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In my previous project, I created a NeoPixel emulator that could simulate a string of NeoPixels. It had a basic change pixel color function and effects library that contained functions like rainbow and color wipe.
This was working fine initially, but someone commented that I should also create a way to emulate a NeoPixel matrix. Since matrices often contain more complex animations and designs, being able to experiment on new animations would be very beneficial.
This new iteration of my NeoPixel Python library has a matrix constructor that lets users create matrices up to about 1600 total pixels.
The window now dynamically resizes to the correct size based on the dimensions of the matrix. I also created a class based off Adafruit’s GFX library that has the following functions:
- Rotate the display 90, 180, 270 degrees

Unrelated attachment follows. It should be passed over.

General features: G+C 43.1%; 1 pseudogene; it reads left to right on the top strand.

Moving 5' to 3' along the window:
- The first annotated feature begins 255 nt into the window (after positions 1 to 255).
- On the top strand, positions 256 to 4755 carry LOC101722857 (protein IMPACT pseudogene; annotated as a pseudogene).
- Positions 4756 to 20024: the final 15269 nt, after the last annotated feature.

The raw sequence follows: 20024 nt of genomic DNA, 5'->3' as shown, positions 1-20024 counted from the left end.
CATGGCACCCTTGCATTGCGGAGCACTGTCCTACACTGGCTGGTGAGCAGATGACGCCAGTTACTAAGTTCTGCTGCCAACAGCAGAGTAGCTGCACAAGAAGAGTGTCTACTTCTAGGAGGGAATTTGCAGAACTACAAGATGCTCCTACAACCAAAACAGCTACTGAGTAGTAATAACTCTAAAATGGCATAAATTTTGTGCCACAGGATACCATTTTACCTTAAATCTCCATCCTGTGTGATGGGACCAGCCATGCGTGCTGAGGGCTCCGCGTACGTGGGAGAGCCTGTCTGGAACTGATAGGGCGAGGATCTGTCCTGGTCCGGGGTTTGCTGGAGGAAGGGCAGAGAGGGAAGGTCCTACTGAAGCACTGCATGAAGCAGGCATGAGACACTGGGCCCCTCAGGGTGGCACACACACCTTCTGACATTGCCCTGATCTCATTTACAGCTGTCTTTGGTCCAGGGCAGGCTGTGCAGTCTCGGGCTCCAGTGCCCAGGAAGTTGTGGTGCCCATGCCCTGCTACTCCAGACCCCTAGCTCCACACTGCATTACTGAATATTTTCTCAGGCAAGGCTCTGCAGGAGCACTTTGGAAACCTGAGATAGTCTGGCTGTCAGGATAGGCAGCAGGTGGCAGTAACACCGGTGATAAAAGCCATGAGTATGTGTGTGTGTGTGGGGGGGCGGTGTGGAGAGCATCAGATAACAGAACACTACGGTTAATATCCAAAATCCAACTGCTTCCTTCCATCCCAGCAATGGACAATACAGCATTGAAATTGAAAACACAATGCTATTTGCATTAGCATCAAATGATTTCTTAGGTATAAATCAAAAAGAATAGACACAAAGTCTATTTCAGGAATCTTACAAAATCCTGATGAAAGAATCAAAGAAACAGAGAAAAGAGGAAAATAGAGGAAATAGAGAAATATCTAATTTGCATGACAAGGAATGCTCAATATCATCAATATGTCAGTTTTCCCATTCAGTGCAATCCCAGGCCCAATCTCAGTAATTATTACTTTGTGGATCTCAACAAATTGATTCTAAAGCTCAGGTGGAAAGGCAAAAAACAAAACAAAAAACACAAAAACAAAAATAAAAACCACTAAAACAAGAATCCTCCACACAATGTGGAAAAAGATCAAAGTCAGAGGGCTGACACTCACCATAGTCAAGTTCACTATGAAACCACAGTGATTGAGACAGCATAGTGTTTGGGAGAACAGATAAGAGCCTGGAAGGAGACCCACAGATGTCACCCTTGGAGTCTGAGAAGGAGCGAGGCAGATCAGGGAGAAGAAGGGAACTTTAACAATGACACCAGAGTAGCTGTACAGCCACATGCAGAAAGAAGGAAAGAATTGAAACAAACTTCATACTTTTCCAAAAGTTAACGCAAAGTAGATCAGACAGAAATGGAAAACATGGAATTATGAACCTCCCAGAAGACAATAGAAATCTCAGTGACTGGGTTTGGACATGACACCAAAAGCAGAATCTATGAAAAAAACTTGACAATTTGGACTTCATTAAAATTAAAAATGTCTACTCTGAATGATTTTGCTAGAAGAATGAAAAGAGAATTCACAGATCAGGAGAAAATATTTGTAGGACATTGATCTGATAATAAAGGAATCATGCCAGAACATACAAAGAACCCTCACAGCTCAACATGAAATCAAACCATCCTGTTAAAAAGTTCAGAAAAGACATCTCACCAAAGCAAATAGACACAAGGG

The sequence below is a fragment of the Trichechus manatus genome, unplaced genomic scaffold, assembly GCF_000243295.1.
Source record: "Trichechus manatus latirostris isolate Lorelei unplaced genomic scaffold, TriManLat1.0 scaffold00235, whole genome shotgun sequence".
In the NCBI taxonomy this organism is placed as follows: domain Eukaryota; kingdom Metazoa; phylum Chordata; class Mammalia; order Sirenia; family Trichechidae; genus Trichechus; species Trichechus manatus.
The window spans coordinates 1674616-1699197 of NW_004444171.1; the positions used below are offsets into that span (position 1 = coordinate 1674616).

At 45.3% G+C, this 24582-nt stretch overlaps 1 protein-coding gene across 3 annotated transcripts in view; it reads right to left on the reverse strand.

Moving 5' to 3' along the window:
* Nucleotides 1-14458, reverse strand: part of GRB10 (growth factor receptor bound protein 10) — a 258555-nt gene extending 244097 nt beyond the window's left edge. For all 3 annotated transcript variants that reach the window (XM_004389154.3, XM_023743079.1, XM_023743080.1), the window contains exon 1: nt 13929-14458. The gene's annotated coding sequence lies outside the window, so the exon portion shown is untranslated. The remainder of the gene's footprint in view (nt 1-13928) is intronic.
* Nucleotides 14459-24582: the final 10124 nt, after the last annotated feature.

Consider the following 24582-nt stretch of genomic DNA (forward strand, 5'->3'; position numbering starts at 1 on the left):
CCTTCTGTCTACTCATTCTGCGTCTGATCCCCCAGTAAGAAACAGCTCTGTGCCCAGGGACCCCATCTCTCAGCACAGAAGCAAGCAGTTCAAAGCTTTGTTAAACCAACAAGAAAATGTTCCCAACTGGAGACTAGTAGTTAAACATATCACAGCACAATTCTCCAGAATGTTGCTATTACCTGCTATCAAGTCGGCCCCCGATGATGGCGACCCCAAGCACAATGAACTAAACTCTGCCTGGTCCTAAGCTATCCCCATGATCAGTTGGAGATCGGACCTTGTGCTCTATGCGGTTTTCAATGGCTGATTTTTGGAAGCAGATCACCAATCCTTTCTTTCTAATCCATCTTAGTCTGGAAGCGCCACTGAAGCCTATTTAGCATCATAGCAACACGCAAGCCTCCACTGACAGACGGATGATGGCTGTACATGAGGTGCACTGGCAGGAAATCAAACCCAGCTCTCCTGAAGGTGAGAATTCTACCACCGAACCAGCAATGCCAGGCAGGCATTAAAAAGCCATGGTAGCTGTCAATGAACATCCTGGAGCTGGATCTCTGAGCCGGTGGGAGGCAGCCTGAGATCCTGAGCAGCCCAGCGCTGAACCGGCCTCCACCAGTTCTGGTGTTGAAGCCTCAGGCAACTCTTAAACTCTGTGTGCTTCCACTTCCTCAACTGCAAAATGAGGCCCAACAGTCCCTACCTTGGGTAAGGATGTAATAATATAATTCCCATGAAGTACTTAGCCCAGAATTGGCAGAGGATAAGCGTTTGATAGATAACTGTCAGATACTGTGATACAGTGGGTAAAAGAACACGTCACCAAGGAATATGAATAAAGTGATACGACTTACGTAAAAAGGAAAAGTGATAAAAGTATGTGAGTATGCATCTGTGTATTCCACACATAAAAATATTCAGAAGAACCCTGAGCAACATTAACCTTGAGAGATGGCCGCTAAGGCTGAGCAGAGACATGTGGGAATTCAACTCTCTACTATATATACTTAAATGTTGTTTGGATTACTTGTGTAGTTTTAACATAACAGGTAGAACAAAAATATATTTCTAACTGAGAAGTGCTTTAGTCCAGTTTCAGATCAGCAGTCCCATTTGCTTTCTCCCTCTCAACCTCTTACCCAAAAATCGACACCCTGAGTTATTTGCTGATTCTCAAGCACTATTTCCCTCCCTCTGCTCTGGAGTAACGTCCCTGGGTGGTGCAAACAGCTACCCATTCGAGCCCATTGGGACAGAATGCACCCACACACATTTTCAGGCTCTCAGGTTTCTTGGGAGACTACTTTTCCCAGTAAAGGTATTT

- Draw a line
- Filled rectangle
- Drawn rectangle
- Fill screen
- Clear screen
- Filled circle
- Drawn circle
- Rounded rectangles
- Filled triangle
- Drawn triangle
- Bitmap from array
I started by making a basic draw pixel functions that could map a pixel to a specific x/y coordinate on the matrix. It works by converting the coordinate pair to [y*width+x]. Next, I started working on the Adafruit GFX port by basically copying over each graphics primitive drawing function.
Each function can be called in the same way it’s called in C++, just with Python syntax. The arguments are in the same order, along with the function names. There is also a built-in delay functions for making smoothly-timed animations possible. Lastly, there is the drawBitmap() function. By using LCDAssisstant, users can create simple arrays from 1-bit bitmaps. You can follow Adafruit’s tutorial here to know how to use it.
All-in-all, using this library to emulate a NeoPixel matrix is extremely simple and easy to do.